We recall something Peter Lynch wrote in his first book after retiring from Fidelity, One Up on Wall Street. He said that when he checked his trade records at Magellan against what he and others were saying in interviews and on panels, his money and his mouth weren’t talking the same book.

His conclusion: he was no better than anyone else at parsing headlines, but his trade discipline kept him focused on what he was good at, buying bargains and holding on.  Sounds like some other CIOs we know.

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Headhunters Ball

by charles | Comments are closed


Employees don’t leave companies, they leave bosses — Anonymous

Fall recruiting is in full swing and chief investment officers are the belles of the balls.  Johara Farhadieh, Kathleen Jacobs, and Nicole Mussico are moving on, Rosalind Hewsenian and Collette Chilton will soon take their bows, and Mark Baumgartner (a nod to the Misters) just picked a new partner.  So many dance cards yet to fill.

As recruiters, we should be delighted, but for employers there’s a downside: turnover affects investment performance.

It takes time for CIOs to build rapport with boards and colleagues, articulate an investment philosophy, and roll out a diversified portfolio.

Only about a third of the CIOs in our FY2022 endowment investment report logged a decade or more tenure, but those are mostly the ones on top.

To repeat a well-worn trope, it takes years to fully implement a multi-asset, multi-generational investment strategy and altering course mid-stream – a new investment chair or a change in CIOs – can sap performance for a decade.

Superior returns start with well-run boards and smooth succession planning. Yale, Brown, Notre Dame did it right.  Best practices suggest others should follow.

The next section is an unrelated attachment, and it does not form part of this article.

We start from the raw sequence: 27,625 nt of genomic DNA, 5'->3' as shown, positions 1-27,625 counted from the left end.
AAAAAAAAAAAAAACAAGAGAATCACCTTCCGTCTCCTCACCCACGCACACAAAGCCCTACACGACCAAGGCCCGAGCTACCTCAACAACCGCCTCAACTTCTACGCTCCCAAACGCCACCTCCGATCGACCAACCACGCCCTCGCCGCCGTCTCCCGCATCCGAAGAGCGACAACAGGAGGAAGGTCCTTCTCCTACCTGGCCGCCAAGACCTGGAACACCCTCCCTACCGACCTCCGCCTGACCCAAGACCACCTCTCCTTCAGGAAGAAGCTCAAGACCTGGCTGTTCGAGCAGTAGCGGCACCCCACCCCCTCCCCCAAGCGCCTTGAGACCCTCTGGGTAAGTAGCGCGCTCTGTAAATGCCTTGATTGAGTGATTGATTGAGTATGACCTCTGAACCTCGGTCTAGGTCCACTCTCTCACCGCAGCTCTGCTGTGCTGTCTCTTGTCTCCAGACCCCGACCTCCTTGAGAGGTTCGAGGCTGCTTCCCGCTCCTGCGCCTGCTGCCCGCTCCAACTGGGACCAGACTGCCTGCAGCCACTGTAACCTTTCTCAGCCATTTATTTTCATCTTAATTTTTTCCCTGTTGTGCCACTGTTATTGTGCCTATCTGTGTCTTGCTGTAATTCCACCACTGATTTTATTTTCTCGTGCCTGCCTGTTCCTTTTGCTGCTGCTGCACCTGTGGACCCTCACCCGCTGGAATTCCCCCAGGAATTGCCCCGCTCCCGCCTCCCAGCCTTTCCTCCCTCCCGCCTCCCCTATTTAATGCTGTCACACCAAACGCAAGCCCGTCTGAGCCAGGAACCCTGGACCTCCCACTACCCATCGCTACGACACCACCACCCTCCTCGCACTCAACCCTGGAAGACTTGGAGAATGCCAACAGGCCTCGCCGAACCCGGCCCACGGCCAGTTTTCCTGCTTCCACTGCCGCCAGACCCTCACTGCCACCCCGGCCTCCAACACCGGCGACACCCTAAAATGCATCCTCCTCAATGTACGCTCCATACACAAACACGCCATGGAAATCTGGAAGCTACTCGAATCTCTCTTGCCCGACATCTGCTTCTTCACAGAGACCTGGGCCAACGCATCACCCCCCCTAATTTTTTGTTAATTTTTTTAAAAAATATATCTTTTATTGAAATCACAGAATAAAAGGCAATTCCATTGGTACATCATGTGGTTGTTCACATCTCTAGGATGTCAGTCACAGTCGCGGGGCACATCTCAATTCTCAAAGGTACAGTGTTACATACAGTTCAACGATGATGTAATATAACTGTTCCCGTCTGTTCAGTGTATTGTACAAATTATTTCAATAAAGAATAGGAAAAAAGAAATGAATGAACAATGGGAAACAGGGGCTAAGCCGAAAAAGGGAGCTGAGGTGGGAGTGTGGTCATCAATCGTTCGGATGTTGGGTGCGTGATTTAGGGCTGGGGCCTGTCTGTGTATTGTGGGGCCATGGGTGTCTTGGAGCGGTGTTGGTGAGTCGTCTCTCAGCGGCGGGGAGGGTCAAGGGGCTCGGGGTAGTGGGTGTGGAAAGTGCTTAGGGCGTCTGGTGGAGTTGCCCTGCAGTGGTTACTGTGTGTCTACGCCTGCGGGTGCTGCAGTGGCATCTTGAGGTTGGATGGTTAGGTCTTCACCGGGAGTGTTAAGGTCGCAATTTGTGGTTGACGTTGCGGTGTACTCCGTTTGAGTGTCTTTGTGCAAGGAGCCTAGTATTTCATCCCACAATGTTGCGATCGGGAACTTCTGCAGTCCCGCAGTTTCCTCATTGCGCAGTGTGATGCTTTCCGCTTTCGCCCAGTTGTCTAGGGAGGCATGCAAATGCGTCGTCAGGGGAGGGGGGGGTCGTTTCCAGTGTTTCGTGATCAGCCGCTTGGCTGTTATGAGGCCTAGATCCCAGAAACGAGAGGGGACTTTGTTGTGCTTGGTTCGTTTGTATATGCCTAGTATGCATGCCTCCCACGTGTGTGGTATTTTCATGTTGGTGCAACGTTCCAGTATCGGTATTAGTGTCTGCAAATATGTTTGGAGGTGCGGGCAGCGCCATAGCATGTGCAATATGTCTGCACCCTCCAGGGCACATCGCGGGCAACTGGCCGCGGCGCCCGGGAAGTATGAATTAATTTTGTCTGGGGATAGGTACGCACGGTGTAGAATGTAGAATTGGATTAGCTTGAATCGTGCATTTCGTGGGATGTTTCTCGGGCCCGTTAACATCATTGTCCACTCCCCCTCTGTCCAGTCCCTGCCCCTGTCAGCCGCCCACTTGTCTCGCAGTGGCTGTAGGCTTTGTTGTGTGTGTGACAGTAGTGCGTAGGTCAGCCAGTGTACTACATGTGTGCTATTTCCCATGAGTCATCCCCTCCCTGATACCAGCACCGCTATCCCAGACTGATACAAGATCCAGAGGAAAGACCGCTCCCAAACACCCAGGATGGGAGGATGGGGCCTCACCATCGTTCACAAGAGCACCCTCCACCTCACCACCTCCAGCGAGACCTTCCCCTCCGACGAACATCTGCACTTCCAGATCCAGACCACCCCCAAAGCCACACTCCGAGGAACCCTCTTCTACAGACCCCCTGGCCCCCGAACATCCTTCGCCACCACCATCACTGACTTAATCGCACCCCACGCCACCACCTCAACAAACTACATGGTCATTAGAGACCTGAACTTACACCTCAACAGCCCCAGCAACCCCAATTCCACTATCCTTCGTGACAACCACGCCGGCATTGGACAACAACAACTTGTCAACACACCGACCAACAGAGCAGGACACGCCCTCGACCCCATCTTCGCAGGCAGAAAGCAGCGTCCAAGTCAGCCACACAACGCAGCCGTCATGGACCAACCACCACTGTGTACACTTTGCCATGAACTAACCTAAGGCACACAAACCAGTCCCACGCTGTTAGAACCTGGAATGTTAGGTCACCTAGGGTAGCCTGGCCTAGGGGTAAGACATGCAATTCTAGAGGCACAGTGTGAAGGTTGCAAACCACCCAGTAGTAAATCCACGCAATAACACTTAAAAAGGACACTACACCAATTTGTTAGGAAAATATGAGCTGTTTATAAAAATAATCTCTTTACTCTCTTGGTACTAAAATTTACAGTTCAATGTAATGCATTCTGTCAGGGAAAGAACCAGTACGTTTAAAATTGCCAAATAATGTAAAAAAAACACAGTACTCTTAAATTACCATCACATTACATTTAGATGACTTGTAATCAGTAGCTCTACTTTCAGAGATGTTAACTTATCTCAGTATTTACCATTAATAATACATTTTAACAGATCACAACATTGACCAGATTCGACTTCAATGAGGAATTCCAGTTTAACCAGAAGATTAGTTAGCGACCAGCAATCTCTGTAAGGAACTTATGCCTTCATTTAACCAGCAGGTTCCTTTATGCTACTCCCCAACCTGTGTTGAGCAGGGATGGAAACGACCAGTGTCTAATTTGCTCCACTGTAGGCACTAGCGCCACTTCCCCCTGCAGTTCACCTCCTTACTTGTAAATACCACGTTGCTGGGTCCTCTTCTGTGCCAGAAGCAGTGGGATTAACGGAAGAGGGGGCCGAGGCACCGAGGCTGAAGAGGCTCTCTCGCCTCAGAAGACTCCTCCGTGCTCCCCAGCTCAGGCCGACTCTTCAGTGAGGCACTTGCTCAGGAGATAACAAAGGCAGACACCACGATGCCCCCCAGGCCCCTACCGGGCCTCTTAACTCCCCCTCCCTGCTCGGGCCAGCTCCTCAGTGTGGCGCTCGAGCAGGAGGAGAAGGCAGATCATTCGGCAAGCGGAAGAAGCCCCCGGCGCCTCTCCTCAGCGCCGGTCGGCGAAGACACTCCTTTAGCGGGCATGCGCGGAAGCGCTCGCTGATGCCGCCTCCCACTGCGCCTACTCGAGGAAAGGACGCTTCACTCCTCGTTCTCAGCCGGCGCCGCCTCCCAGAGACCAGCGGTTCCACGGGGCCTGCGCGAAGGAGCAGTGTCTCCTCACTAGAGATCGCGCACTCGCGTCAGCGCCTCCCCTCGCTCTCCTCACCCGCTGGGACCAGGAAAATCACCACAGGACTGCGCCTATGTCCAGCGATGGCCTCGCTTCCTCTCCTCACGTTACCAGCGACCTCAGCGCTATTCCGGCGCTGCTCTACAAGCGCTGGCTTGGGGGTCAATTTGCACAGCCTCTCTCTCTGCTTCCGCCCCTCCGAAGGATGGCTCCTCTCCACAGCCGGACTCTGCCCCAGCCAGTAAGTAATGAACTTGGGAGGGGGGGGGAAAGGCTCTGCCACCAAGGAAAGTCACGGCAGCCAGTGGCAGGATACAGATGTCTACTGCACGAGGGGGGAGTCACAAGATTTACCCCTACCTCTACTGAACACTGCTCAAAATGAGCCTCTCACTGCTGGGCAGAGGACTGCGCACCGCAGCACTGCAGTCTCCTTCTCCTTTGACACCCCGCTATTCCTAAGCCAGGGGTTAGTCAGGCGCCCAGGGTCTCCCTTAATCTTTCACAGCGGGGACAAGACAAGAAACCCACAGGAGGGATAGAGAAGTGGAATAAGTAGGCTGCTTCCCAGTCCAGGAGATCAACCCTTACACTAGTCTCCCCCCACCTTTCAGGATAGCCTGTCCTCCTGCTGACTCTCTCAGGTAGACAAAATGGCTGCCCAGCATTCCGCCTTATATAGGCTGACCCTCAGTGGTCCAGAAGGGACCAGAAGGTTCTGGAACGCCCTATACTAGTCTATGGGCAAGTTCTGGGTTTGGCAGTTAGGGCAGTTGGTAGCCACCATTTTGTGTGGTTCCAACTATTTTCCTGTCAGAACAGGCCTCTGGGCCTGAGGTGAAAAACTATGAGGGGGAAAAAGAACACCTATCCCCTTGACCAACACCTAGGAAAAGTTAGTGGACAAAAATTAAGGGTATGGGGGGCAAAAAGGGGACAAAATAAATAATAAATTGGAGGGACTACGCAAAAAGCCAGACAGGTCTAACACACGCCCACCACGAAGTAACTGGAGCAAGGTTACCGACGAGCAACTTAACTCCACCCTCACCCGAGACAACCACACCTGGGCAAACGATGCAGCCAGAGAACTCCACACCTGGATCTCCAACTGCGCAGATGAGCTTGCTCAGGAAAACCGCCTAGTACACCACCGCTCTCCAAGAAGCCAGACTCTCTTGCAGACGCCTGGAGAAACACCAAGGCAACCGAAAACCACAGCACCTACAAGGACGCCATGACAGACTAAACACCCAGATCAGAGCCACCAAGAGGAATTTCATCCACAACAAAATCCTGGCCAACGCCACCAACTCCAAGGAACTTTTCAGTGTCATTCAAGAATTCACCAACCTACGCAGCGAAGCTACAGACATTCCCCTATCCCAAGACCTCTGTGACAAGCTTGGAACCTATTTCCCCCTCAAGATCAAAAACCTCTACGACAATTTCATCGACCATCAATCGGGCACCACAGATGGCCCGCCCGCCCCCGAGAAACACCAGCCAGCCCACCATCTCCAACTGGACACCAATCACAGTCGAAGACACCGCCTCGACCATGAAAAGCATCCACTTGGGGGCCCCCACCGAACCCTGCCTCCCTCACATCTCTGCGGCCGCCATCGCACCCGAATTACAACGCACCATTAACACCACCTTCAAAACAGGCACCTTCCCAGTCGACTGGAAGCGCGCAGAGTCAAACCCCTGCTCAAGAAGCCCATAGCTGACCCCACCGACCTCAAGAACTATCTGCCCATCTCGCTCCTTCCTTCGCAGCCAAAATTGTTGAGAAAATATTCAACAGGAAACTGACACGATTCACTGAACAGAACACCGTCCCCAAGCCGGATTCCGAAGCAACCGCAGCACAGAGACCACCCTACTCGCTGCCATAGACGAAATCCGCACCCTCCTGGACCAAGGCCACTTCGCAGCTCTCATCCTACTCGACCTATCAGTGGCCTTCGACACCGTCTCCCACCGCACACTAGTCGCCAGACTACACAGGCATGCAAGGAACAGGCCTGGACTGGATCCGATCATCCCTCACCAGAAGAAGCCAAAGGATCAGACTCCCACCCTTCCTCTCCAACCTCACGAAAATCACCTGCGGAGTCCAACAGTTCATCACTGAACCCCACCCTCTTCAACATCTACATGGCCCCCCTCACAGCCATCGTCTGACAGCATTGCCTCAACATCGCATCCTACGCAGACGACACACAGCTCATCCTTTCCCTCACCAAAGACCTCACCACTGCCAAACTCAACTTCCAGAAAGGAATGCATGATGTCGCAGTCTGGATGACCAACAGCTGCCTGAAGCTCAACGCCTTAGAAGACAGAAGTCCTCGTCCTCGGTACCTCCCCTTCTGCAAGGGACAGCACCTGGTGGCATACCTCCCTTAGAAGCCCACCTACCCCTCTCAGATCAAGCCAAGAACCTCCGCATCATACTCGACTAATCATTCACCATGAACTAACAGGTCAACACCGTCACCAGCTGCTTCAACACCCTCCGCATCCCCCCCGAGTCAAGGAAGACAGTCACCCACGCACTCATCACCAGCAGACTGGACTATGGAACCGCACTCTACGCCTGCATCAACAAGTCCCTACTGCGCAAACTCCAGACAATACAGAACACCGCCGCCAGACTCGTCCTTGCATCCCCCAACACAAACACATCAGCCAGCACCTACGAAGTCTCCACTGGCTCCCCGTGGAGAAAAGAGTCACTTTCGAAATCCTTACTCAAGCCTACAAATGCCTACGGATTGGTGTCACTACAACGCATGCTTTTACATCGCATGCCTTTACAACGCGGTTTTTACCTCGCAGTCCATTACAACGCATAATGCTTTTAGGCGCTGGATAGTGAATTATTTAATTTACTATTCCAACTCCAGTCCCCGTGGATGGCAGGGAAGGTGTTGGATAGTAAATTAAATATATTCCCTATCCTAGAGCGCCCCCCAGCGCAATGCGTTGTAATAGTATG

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The problem of our age is the proper administration of wealth. — Andrew Carnegie, The Gospel of Wealth, June 1889

Who manages foundation money and how well are they doing?

John Seitz, CEO of FoundationMark, gnawed on that bone for years while working as a hedge fund analyst, portfolio manager, and Outsourced Chief Investment Officer (OCIO).  Finally, in 2015, frustrated at the lack of available data, he established FM to produce and provide performance indices, peer group data, and research tools for nonprofits, asset managers, and Wall Street sellsiders.

As recruiters, we are avid consumers of investment metrics and publish a yearly endowment performance report to support our candidate and OCIO selections.  So, we asked Mr. Seitz if he would share his data on one hundred large US private foundations.  You will find his latest available foundation investment returns below.

We think his research and rankings are useful companions to our endowment studies, of interest to asset owners and all purveyors of investment products and services.

Foundations everywhere

College endowments bask in media attention, yet foundations embrace a much larger market, both in numbers and assets – about 3,300 foundations versus 573 endowments over $50 million, totaling $1.4 trillion versus $807 billion.

While the corporate world jettisons their pension liabilities, and head count flattens at endowments, health systems, and public pensions, the foundation community and family office segment (a major source of charitable largesse) is flourishing.

US Private Foundations

151: over $1 bn
185: $500 mil – $1 bn
343: $250 mil – $500 mil
1,076: $100 mil – $250 mil
1,613: $50 mil – $100 mil
116,000: under $50 mil

Source: FoundationMark

US Endowments

131: over $1 bn
75: $500 mil – $1 bn
257: $100 mil – $500 mil
210: $1 mil – $100 mil

Source: NACUBO

So far, so good

When Andrew Carnegie endowed his newly formed Carnegie Corporation with $125 million in 1911 – roughly $3 billion in current dollars – he founded the largest charitable entity of its day.  Along with the creation of the Rockefeller Foundation in 1913, this marked the beginning of the modern era of foundation philanthropy.

Today, U.S. tax-exempt charitable organizations are a major force in American life, administering 3.8 trillion dollars in assets, of which approximately a third reside in private foundations.

Jon Hirtle, executive chairman of OCIO provider Hirtle Callaghan puts it this way: